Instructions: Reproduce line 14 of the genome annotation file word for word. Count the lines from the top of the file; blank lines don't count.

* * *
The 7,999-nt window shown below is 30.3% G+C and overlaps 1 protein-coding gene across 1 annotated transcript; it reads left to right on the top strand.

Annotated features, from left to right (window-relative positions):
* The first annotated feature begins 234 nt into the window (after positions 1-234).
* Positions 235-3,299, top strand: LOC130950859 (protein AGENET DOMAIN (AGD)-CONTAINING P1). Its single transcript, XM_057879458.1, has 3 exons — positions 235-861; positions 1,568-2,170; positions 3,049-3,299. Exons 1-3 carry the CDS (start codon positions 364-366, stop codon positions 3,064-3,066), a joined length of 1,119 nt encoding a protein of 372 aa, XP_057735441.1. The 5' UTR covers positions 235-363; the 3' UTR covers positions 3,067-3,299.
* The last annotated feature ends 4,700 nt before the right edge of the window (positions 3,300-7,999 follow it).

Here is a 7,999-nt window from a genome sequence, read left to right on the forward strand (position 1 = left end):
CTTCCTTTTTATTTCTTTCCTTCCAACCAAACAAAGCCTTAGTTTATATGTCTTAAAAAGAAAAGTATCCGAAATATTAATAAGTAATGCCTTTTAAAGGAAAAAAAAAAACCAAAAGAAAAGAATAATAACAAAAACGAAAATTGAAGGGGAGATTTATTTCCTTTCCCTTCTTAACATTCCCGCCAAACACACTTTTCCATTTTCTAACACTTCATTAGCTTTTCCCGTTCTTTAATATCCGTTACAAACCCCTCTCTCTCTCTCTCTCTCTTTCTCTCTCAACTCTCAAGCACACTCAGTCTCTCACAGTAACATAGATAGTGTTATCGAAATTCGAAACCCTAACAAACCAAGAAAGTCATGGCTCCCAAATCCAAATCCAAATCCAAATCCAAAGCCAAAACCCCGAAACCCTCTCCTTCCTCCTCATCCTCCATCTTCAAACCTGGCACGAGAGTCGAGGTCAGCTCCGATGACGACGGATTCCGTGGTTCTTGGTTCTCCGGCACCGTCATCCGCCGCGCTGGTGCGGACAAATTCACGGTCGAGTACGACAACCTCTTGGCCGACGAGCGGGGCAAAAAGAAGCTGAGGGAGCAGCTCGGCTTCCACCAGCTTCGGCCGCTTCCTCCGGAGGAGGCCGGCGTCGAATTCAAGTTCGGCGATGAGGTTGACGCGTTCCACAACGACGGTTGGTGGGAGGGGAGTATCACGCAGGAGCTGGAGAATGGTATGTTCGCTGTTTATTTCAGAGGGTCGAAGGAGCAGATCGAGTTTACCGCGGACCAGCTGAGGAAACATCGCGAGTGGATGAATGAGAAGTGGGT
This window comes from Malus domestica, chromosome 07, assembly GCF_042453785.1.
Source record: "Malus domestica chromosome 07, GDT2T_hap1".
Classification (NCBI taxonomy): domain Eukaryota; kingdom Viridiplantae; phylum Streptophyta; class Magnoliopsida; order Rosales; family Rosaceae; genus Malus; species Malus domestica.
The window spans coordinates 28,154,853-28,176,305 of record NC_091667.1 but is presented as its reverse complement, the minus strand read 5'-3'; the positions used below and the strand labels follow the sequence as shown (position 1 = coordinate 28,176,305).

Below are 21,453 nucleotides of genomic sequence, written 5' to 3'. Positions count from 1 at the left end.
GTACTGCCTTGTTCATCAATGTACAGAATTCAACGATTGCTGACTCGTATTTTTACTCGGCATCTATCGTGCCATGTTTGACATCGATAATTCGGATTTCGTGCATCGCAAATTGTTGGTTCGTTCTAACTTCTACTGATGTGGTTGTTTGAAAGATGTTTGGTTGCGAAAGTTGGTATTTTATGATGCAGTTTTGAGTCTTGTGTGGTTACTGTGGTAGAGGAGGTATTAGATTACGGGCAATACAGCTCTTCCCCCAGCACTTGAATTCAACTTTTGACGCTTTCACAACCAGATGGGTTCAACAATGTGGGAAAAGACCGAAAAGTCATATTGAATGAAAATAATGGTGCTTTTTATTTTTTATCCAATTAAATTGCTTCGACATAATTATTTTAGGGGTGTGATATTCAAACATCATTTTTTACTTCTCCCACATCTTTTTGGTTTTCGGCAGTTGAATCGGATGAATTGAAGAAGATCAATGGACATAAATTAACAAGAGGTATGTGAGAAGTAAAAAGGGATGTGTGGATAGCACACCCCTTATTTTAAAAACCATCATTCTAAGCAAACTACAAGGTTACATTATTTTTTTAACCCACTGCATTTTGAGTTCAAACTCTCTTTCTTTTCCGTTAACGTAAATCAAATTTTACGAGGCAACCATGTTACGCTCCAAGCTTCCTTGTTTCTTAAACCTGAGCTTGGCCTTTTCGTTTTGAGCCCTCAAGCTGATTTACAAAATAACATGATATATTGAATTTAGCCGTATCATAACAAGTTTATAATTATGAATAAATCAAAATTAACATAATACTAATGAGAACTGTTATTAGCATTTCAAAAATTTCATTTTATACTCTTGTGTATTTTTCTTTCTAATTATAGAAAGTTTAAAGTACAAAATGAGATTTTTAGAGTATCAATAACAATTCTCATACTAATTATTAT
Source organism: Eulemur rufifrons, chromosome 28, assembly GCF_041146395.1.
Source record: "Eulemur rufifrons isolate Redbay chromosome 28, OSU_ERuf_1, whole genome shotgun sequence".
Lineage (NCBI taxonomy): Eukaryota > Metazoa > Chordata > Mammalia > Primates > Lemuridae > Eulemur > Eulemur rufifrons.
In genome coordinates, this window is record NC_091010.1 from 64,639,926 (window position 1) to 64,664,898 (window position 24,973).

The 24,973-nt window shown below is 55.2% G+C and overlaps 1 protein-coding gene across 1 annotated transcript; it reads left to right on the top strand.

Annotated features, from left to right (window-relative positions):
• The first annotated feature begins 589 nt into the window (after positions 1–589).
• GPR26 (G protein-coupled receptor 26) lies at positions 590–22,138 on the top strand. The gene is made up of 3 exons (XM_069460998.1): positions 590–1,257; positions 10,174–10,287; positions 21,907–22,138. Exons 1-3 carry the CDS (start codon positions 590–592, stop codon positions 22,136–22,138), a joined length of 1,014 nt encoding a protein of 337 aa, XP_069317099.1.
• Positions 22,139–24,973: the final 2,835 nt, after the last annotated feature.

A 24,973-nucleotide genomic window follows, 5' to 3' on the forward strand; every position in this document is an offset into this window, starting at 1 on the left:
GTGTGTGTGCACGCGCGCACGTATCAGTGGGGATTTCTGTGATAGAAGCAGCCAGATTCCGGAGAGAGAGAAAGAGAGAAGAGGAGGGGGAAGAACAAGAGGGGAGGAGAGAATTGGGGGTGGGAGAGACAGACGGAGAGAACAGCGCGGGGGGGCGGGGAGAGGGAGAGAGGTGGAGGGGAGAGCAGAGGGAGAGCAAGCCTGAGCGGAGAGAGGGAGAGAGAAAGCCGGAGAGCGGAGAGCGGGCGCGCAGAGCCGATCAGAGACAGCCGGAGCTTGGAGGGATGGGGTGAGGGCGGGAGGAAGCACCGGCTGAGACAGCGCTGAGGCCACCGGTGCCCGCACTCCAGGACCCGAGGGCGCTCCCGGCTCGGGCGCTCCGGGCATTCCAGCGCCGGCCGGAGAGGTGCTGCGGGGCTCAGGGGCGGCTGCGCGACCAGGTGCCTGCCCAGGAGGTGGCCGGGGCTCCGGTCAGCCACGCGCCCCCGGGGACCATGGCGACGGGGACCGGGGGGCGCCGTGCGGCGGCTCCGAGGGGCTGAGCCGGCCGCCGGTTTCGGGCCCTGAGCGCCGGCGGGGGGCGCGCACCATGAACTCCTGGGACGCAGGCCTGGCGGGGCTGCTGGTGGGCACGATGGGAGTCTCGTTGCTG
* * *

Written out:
Source organism: Eulemur rufifrons, chromosome 28, assembly GCF_041146395.1.